I’m big into taking something you’ve seen before and adding a twist to it. And we made sure to do that with our menu. With a low-key atmosphere, we wanted to add a bit of fun and kitsch to the place, which we did with the food and drink menu. First was adding Jello shots to the menu – but instead of just adding vodka to Jello like we did in college, we based all our shots on actual cocktails such as the Jello-rita, the Jello Fuzzy Navel and the Jello Rum and Cherry Coke. Here’s the rainbow flag we did of them for gay pride:
Similarly, with the food we took sliders, but infused them with bacon. Took bacon and eggs and turned it into breakfast sushi:
Here’s how to make it:
* Set your oven to 450.
* Take however many strips of bacon you’d like and place them on a cookie sheet and place them in the oven for a few minutes (until the bacon is about 1/2 cooked).
* Flip each piece of bacon and drizzle each one with a little maple syrup
* Return bacon to oven for another two minutes
* Scramble 1 egg for every three slices of bacon (personally, I add a pinch of salt, pepper and cayenne to mine)
* While scrambled eggs are cooking, place a slice of sharp cheddar cheese onto each slice of bacon and put back in the oven for about a minute or until the cheese is melted
* After letting the bacon cool for a minute, so you don’t burn your hands, place a dollop of scrambled eggs onto the bacon
* Fold the bacon over the eggs until you have what essentially looks like a sushi roll
If you’re lucky, the maple syrup and cheese will act as a binding agent and help maintain the shape of the sushi roll (not to mention the sweetness the maple syrup gives the dish). It’s fun in a bar or anywhere else. I mean, really, it’s bacon.
The biggest surprise people have when they come into our place, in addition to the Jello shots, i think, are our prices. At happy hour, every drink on our menu is half price. There aren’t many place in New York City where you can get a $3 Guinness. At our bar you can until 8pm everyday of the week. Chances are if we’re trying something new out at our place, you’re going to get a chance to try it gratis. I often am making new shots up for the menu and the best testers are the customers. I was trying to make a whole liquid brunch menu a few weeks ago, as we hadn’t started serving our food yet. So, as I experimented on a Saturday afternoon, bunch of customers got to try my many experiments of trying to create a shot that tasted like a pancake and thanks to their feedback, I ended up creating a blueberry pancake shot that I highly recommend.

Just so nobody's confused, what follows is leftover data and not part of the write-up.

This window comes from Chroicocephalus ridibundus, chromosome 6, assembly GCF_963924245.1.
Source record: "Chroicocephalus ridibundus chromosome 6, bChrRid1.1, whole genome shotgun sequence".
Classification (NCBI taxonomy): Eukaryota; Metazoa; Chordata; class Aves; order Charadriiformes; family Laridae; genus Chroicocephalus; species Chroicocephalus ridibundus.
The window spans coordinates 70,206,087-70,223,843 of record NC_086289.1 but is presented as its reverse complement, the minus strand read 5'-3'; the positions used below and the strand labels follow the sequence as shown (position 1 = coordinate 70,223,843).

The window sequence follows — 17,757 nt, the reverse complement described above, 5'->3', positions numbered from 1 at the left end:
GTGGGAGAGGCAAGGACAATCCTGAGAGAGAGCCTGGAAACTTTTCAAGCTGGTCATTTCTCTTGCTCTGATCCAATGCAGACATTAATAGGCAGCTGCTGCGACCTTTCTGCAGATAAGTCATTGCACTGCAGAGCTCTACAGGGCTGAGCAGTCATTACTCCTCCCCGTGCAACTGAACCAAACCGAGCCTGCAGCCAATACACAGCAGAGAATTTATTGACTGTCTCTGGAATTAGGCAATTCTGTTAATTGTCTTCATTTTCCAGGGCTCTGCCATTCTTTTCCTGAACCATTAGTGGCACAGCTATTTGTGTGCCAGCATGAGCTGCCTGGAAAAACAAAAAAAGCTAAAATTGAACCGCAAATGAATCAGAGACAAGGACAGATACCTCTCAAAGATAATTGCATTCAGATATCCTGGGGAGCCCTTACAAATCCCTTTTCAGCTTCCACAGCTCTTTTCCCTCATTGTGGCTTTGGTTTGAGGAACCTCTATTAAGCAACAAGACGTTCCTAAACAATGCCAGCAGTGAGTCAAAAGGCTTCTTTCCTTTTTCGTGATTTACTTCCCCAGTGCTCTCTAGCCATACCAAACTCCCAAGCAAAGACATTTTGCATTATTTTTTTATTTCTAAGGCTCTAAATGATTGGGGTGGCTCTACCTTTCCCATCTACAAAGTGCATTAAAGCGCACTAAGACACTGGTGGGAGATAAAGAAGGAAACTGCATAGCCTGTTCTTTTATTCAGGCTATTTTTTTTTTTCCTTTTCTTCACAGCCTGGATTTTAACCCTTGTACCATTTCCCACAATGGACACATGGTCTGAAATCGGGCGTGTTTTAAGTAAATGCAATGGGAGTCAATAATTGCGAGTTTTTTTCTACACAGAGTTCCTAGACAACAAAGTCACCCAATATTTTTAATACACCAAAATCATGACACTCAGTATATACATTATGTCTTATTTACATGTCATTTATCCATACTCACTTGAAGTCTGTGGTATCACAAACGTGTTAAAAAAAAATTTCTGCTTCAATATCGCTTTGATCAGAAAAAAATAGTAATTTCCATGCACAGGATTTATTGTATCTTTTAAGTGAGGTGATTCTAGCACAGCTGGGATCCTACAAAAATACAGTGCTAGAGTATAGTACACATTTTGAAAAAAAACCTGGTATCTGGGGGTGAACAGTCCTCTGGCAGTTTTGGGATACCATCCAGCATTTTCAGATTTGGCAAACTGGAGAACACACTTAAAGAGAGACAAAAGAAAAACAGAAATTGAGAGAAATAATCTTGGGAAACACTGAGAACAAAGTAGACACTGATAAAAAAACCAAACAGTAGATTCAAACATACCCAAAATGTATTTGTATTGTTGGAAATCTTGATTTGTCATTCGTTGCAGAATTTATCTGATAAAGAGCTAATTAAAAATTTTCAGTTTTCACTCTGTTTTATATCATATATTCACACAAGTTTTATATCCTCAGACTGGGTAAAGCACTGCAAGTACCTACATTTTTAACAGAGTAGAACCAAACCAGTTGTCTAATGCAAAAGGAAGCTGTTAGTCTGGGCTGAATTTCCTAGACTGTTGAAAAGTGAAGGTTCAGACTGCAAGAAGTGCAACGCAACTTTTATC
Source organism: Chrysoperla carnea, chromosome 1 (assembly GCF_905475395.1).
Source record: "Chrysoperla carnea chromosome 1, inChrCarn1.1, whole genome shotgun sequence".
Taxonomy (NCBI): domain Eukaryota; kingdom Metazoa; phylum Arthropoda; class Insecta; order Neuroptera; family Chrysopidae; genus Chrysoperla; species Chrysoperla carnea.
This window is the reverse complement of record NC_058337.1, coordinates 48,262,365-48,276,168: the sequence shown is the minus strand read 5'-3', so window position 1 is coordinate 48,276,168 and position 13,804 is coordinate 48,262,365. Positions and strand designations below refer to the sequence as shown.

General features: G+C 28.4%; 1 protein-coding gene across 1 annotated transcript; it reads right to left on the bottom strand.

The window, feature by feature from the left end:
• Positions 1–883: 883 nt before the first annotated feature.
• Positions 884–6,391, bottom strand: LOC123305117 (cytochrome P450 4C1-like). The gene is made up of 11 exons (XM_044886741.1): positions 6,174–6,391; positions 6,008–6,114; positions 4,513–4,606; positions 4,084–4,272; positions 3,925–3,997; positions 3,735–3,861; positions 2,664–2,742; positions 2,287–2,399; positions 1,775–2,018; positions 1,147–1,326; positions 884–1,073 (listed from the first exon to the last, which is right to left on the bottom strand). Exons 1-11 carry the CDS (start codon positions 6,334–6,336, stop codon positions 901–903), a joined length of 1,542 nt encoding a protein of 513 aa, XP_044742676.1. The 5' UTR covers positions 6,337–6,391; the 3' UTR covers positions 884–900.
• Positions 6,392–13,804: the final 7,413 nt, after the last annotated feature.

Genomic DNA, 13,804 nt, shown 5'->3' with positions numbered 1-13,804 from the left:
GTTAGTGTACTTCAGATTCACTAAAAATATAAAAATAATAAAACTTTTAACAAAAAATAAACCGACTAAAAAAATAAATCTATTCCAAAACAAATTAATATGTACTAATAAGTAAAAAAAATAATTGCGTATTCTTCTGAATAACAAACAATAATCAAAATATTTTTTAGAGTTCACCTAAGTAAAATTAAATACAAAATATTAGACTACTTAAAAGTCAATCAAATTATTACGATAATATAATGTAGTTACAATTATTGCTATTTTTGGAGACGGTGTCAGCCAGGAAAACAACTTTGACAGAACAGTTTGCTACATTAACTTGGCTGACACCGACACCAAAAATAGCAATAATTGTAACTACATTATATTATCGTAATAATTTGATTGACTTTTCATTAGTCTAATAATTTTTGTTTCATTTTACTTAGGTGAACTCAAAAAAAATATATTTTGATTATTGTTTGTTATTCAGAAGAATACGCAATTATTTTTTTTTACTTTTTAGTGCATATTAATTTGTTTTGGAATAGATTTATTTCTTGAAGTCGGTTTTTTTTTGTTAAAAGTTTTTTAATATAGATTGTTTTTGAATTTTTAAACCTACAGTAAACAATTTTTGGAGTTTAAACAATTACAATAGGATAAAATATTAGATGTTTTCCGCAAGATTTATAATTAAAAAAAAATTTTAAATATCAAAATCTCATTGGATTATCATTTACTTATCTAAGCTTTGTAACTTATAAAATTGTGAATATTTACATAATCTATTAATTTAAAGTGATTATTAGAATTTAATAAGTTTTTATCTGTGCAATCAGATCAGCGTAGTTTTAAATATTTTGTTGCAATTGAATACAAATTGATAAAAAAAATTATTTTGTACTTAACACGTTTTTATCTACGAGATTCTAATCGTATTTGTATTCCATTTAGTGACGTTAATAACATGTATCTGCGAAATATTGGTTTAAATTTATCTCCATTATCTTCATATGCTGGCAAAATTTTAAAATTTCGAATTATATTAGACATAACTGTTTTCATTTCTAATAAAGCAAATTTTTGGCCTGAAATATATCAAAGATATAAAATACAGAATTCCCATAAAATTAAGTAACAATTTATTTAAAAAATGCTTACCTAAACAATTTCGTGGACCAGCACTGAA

Also – having homemade bacon vodka helps.
We’ve now been open just over a month and I am very excited to see how things have progressed. When we opened, there were still so many things to come together. We probably tweak something everyday. We’ve been through a couple bartenders and barbacks as we’ve worked to ensure the personality we all want comes across on every shift. We’ve changed up our beer list a couple of times and are now pretty confident in it. In the end, though, like in creating anything, the devil is in the details and as time goes by, i believe we’re going to learn more and more. It’s an adventure everyday, but it couldn’t have happened without the six minds that sat down and trusted each other. For that reason, I have to thank all my partners: Mel DeLancey, Heather Finney, Iggy Hughes, Mason Reese, and Chris Sileo.
Now, let’s start thinking about bar number two. In the meantime, please come by and say hi. We’d love to meet you: Destination. 211 Avenue A at the corner of 13th Street. You can visit us online at destinationbarnyc.com.